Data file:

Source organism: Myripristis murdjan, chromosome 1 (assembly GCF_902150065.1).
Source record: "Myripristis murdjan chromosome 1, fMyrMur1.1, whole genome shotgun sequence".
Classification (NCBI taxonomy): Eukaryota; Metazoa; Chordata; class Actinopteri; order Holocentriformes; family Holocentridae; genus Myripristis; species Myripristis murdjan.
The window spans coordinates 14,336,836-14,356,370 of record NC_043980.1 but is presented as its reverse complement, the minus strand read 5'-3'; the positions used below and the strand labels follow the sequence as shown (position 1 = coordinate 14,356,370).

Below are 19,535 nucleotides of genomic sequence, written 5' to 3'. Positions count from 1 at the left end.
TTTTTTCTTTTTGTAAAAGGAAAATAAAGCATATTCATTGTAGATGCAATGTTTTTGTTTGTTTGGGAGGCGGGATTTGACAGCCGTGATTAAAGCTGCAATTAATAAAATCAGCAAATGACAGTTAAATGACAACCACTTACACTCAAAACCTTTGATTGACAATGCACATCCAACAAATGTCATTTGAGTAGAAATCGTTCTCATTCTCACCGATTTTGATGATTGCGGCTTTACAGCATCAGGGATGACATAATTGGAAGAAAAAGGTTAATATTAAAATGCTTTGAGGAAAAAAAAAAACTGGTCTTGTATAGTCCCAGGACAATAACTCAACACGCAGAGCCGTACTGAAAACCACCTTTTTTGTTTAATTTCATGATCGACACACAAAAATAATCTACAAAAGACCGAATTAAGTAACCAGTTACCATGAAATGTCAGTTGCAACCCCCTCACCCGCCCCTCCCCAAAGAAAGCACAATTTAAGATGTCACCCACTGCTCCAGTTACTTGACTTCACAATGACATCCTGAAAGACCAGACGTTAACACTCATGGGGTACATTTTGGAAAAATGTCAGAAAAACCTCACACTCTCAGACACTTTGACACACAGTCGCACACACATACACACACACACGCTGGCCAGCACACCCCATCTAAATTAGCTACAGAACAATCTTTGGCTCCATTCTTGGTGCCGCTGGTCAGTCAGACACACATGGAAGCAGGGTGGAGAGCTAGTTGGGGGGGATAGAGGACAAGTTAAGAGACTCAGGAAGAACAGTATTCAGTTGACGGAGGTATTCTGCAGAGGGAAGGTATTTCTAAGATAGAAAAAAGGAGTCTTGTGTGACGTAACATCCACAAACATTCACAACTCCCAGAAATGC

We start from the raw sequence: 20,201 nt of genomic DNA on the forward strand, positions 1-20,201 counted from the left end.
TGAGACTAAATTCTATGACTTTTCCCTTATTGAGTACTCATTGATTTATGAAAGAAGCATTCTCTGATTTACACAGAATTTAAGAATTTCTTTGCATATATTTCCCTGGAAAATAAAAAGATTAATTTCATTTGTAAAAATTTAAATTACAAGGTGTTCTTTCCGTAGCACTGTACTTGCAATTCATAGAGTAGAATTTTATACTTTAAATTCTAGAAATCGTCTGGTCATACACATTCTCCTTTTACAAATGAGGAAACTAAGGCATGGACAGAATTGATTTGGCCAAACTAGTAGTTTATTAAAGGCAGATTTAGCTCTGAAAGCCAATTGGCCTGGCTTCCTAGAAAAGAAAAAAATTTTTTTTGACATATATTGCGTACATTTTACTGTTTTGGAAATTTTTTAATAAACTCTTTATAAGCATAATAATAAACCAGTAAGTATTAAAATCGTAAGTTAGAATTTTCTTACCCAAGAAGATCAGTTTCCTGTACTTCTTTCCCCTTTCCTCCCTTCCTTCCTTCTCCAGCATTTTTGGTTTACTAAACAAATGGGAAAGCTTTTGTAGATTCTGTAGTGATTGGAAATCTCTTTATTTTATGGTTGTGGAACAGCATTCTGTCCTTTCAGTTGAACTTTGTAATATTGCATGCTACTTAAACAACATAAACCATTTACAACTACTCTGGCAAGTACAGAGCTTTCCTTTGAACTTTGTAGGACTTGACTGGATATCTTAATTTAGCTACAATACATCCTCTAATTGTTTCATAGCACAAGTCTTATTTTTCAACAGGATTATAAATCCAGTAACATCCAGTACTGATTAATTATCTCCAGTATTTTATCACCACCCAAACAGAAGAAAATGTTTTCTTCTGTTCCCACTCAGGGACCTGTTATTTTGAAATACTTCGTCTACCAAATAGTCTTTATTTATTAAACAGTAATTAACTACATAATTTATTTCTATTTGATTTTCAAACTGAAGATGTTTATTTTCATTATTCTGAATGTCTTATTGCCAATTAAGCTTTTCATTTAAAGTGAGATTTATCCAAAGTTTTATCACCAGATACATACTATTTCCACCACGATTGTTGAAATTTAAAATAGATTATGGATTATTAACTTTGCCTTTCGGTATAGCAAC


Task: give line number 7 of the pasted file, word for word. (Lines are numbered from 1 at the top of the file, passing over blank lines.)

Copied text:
We start from the raw sequence: 20,201 nt of genomic DNA on the forward strand, positions 1-20,201 counted from the left end.